New Disquietude podcast episode: music by Lesley Flanigan, Dave Seidel, KMRU, Celia Hollander, and John Hooper; interview with Flanigan; commentary; short essay on reading waveforms. • F.A.Q.Key Tags: #saw2for33third, #field-recording, #classical, #juntoElsewhere: Twitter, SoundCloud, Instagram

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Monthly Archives: October 2007

Kronos, Kotche, Kitundu at SF Jazz Festival

Last night in San Francisco at the Herbst Theater, Kronos Quartet performed two sets of pieces arranged or composed for them, including several with electronic, prerecorded backing tracks. The concert, the second of two nights, was part of the San Francisco Jazz Festival’s 25th anniversary.

The evening opened with “Bloodstone” by the great drum’n’bass/breakbeat figure Amon Tobin, whose imagination seems to expand with each passing year. The original version appears on his 2007 album, The Foley Room; Tobin built “Bloodstone” from field recordings made in Kronos’s nearby Sunset District studio. Kronos leader David Harrington explained that for the live performance, arrangers (Stephen Prutsman and Michael Winger) had transcribed the string playing as heard on Foley’s “Bloodstone”; that was then set against electronic elements also heard on the album — bits of percussive grace notes and focused noise. The string playing had a “falling apart and then falling together” structure that didn’t necessarily distinguish it as a formal composition, but complemented the nature of the background cacophony.

Doubters of Kronos’s place in a jazz festival should be reminded that the group’s first album, before they ever signed with the Nonesuch label, was a collection of transcriptions of Thelonious Monk, which was later followed by an album of Bill Evans transcriptions. Last night they played a rendition of Monk’s “‘Round Midnight” that veered much further from the original than did the one heard on their debut recording. This version, arranged by Randall Woolf, splayed the oft-recorded song’s familiar melodic elements above a backing track of minimalist techno, with slow-paced beeps and, at one point, a smidgen of turntablism that brought to mind Guru’s Jazzmatazz jazz/hip-hop fusions.

There was no electronic backing, per se, in “Raga Mishra Bhairavi,” arranged by Kronos themselves (transcribed by Ljova) and composed by Ram Narayan, but it was founded on a rich, three-man drone that served as a bed for an extended solo by Kronos violinist John Sherba.

Walter Kitundu was one of the evening’s three guest composer-performers. Kronos revisited his Charles Mingus tribute, “Cerulean Sweet,” part of which they’d performed last year at the Yerba Buena Center for the Arts (I wrote about it here). Kitundu is a highly inventive instrument maker, and Kronos played machines he’d built that included strings and working turntables. It was more self-evident in this performance than during last year’s that Kitundu was using his laptop to double some of his playing. Also more than last year, the piece truly achieved a Mingus-like level of heightened, bluesy groove forged from conflicting sonic elements; holding down the groove was cellist Jeffrey Zeigler, Kronos’s newest member.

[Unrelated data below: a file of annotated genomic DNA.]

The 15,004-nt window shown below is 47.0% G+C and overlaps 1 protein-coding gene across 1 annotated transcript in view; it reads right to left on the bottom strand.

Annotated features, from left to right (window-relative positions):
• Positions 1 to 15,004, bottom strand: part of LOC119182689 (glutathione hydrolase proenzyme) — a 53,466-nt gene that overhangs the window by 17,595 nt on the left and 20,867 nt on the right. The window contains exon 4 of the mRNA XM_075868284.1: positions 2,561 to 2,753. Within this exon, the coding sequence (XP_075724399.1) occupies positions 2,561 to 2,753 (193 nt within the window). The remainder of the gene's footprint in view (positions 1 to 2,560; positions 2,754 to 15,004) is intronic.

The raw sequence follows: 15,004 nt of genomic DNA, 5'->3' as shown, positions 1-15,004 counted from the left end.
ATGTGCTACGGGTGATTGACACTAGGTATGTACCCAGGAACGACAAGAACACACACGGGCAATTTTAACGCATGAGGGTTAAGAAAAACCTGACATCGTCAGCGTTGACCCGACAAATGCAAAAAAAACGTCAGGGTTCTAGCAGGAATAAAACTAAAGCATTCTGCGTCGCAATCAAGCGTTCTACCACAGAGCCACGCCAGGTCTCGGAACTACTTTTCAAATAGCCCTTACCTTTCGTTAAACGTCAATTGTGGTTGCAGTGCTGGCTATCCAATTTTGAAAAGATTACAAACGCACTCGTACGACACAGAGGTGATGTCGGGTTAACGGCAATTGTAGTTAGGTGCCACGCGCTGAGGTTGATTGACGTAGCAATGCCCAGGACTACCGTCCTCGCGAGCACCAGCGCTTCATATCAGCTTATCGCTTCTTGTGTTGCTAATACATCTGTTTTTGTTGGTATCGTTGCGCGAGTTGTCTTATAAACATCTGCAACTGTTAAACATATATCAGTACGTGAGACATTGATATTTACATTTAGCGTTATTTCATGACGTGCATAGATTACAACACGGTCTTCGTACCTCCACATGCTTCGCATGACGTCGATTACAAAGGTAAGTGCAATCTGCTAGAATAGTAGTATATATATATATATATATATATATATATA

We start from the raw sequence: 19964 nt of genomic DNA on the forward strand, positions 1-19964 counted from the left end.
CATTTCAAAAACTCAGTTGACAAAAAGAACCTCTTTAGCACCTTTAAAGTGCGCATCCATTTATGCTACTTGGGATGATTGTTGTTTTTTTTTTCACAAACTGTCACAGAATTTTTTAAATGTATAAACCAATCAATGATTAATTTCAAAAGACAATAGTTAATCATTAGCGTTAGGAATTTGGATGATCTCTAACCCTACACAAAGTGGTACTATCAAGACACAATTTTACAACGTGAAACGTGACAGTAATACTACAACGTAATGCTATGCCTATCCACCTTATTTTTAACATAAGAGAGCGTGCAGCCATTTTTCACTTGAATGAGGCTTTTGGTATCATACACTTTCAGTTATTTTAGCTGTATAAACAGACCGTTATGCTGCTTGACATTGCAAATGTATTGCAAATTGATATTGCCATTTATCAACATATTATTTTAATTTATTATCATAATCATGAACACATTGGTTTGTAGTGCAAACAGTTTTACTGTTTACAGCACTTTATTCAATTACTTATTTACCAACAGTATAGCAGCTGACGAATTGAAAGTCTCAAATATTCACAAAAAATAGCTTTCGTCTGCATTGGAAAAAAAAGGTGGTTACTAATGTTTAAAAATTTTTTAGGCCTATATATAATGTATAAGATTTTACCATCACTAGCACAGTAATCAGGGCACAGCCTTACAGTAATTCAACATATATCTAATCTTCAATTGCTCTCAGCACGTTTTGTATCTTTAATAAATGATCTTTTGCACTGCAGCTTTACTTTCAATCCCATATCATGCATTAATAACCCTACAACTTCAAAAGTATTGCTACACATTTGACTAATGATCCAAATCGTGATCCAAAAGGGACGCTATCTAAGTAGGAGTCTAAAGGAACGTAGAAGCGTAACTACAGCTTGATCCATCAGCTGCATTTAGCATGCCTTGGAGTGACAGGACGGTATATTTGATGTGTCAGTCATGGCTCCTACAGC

The concert was co-billed for Kronos and another composer-performer, the percussionist Glenn Kotche, who plays with the rock band Wilco and whose “Anomaly,” written for Kronos, had its world premiere this week at these San Francisco performances. Like the Kitundu, the Kotche was an extended multi-movement piece that required numerous instrument changes — the band switched from their standard tools to bells and other noisemaking machines. For all its expansive machinery, though, the piece often emphasized near-silence, including moments when the members of Kronos were called upon to exhale loudly. The work had strong ensemble moments, some excellent mixings of strings and drums, but it also felt tedious at times, like it hadn’t really justified its length. Perhaps it suffered from appearing on a program consisting otherwise almost entirely of single-serving compositions.

The Kitundu and Kotche were the evening’s longest pieces, and the shortest by far were the six entries from John Zorn‘s “The Dead Man,” the first of which ended so quickly that members of the audience laughed out loud. Perhaps they were also reacting to the playfulness of Zorn’s compositions, each of which barely filled a single individual page of music paper, and focused on specific elements of string technique. Zorn has an interest in expanded techniques, as when the members swung their bows in the air like whips. I think Zorn’s were the strongest pieces of the evening, something I imagine had to with a mix of their taut brevity, the fact that they were composed for string quartet (rather than transcribed from a pre-existing arrangement for different instrumentation) and the absence of a backing pre-recorded track.

The Zorn was knowingly followed by “Twilight in Turkey” by Raymond Scott, another master of short-attention-span composition. Scott’s work is best known for having accompanied countless mid-century American cartoons. The arrangement was by Randall Woolf, and it showed greater interest in fidelity to the original than did his Monk piece. (As I type up this entry, a disparity in the evening’s program notes has suddenly occurred to me. The program provides a lot of detail about the composers, arrangers, performers and individual compositions, but for arrangements of pre-existing works, such as the Woolf’s Scott and Monk pieces, no date for the version Kronos played is listed.)

Also heard was composer-performer Dohee Lee, who danced, sang and played a shrill horn instrument. Harrington explained the piece, “Sinawi,” was the realization of a long-held desire to bring traditional Korean music into Kronos’s work.